Myah H.

Every piece of plastic that has ever existed is still with us today.

Once plastic is discarded, over the course of several years it begins to break down into smaller particles that then attract and interact with toxic chemicals, get ingested by wildlife (land and sea), and contaminate our food chain. Today, our oceans and waterways are full of these tiny particles. Sea birds and fish cannot distinguish between plastics and food. When they eat the plastic waste, their bodies are unable to digest it and they eventually die with bellies so full of plastic that no food or water can pass through them.

Plastics are not destroying the environment; it’s our use of plastics that have compromised our health and the planet. Since we know this material can last hundreds of years in the environment, we shouldn’t use it for purposes that last only a few days or, in some cases, seconds. I believe we need to use plastics in our everyday lives but we need to use them more responsibly. Biodegradable, bio-based, or compostable plastics are currently available solutions to the plastics issue however they are not the best options over the long term. The thought of having plastics that will eventually break down into nothing over a span of a few years is attractive but there is a down side to this option. The process of breaking down the petroleum-based bags causes carbon to become methane which is a greenhouse gas.  

Recently we’ve learned of the tragic crisis in Flint, Michigan where untold numbers of people are suffering from lead poisoning stemming from the contamination of the Flint River. Almost instantly everyone started donating bottled water to give the residents a safe alternative to the river water coming through their faucets. While this is the most obvious and immediate solution, the down side is the waste generated from the tens of thousands of plastic bottles that are being shipped to Flint.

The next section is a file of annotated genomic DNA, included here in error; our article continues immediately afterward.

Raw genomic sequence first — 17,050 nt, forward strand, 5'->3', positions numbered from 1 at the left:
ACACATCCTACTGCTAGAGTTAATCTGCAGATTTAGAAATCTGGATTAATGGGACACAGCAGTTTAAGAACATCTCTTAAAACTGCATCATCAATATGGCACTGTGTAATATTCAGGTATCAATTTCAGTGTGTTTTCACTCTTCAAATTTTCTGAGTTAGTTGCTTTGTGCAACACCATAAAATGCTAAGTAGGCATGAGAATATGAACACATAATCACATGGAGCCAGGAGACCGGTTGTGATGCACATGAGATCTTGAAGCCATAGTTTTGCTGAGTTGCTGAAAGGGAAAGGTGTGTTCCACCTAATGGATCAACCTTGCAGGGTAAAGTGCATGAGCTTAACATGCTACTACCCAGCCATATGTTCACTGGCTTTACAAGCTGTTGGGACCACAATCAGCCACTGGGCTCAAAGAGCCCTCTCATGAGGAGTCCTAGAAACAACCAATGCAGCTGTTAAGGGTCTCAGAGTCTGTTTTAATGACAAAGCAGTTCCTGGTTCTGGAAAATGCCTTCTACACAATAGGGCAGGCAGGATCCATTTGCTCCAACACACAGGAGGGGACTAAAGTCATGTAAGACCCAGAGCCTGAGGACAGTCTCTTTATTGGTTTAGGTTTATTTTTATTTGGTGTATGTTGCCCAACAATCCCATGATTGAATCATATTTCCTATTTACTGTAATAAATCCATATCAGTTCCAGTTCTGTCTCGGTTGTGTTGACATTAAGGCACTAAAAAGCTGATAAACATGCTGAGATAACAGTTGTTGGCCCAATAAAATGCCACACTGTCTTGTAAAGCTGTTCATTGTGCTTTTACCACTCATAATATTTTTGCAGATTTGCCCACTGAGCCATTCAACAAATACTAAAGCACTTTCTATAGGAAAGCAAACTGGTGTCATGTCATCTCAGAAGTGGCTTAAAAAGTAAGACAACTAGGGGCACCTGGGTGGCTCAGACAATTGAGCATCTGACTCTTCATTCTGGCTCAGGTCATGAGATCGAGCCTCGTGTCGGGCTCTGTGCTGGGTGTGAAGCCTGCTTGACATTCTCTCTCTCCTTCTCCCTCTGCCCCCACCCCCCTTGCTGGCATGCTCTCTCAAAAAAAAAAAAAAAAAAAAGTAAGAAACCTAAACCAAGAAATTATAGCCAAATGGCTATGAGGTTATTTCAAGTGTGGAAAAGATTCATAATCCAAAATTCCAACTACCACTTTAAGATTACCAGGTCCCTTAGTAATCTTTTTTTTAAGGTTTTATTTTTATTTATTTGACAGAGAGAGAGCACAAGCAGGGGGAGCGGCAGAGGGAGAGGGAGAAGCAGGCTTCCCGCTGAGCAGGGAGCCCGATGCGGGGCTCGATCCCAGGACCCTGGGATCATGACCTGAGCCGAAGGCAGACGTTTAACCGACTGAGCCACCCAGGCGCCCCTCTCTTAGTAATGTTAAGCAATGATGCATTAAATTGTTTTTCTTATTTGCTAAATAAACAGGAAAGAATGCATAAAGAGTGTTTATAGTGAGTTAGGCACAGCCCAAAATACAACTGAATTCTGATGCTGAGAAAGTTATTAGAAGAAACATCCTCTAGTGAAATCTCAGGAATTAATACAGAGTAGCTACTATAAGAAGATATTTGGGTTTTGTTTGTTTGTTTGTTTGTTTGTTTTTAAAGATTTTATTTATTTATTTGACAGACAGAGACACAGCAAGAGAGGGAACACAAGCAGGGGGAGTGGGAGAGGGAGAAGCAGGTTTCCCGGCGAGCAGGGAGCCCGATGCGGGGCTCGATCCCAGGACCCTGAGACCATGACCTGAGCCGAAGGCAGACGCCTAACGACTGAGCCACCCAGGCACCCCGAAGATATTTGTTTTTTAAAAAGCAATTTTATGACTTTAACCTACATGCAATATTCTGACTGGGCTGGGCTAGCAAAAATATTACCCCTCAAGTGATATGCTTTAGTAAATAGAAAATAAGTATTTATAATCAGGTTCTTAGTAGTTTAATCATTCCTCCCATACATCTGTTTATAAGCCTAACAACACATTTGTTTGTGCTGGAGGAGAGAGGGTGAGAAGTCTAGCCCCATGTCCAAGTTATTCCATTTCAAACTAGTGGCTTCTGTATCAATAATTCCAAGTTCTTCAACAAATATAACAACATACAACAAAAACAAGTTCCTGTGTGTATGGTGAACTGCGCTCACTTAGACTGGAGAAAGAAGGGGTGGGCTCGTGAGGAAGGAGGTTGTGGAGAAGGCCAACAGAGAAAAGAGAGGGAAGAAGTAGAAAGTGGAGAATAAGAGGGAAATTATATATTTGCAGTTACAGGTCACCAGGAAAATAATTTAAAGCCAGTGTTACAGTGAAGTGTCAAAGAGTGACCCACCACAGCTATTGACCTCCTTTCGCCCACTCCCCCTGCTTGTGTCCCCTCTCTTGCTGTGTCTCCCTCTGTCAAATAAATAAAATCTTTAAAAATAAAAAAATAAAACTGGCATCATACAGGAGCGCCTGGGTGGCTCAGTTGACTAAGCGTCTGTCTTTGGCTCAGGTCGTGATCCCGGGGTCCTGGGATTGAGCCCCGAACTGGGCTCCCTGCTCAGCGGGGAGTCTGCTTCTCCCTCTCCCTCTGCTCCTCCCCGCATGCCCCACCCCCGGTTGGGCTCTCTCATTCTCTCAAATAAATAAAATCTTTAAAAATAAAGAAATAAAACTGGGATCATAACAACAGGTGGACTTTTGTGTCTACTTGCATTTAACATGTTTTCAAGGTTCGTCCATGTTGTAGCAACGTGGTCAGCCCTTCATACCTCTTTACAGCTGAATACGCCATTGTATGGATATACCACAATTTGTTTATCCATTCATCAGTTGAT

According to the Natural Resources Defense Council, only about 13% of plastic water bottles get recycled, the rest likely end up in landfills. Fortunately, Republic Services, a waste services company, is providing additional resources to Flint in support of the water bottle disposal.

Even though plastic has made a lot of things more convenient, it is one invention that I believe will eventually do more harm than good. The average person uses about 83 bags per year. In a household of four, that is 332 bags! While it is highly unlikely that our dependence on plastic bags will be eliminated any time soon, I encourage everyone that will listen to choose paper over plastic when given the option. Another great option is to use the reusable bags offered at many chains. Or, you could simply take your own bags to the store and use them repeatedly when you bag your own grocery items.